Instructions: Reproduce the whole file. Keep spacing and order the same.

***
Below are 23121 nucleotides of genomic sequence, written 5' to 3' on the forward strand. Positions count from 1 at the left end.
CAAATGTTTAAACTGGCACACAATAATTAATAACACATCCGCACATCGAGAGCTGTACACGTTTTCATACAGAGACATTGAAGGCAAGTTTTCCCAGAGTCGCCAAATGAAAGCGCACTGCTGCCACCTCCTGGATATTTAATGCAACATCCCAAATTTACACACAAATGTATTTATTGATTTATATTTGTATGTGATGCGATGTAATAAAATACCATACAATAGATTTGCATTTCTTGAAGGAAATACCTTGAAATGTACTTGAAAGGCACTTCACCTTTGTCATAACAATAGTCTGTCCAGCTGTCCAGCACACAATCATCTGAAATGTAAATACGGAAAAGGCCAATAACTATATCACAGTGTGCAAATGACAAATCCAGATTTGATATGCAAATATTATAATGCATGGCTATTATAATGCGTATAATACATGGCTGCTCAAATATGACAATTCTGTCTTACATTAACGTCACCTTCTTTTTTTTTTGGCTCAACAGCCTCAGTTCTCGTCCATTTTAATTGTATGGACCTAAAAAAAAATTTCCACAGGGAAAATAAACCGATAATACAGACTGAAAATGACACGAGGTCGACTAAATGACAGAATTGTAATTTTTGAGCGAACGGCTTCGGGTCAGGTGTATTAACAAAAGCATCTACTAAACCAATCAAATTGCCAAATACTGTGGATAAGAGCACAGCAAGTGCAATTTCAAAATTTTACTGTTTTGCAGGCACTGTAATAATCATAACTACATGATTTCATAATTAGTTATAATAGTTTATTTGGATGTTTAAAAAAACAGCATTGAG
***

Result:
Below are 23121 nucleotides of genomic sequence, written 5' to 3' on the forward strand. Positions count from 1 at the left end.
CAAATGTTTAAACTGGCACACAATAATTAATAACACATCCGCACATCGAGAGCTGTACACGTTTTCATACAGAGACATTGAAGGCAAGTTTTCCCAGAGTCGCCAAATGAAAGCGCACTGCTGCCACCTCCTGGATATTTAATGCAACATCCCAAATTTACACACAAATGTATTTATTGATTTATATTTGTATGTGATGCGATGTAATAAAATACCATACAATAGATTTGCATTTCTTGAAGGAAATACCTTGAAATGTACTTGAAAGGCACTTCACCTTTGTCATAACAATAGTCTGTCCAGCTGTCCAGCACACAATCATCTGAAATGTAAATACGGAAAAGGCCAATAACTATATCACAGTGTGCAAATGACAAATCCAGATTTGATATGCAAATATTATAATGCATGGCTATTATAATGCGTATAATACATGGCTGCTCAAATATGACAATTCTGTCTTACATTAACGTCACCTTCTTTTTTTTTTGGCTCAACAGCCTCAGTTCTCGTCCATTTTAATTGTATGGACCTAAAAAAAAATTTCCACAGGGAAAATAAACCGATAATACAGACTGAAAATGACACGAGGTCGACTAAATGACAGAATTGTAATTTTTGAGCGAACGGCTTCGGGTCAGGTGTATTAACAAAAGCATCTACTAAACCAATCAAATTGCCAAATACTGTGGATAAGAGCACAGCAAGTGCAATTTCAAAATTTTACTGTTTTGCAGGCACTGTAATAATCATAACTACATGATTTCATAATTAGTTATAATAGTTTATTTGGATGTTTAAAAAAACAGCATTGAG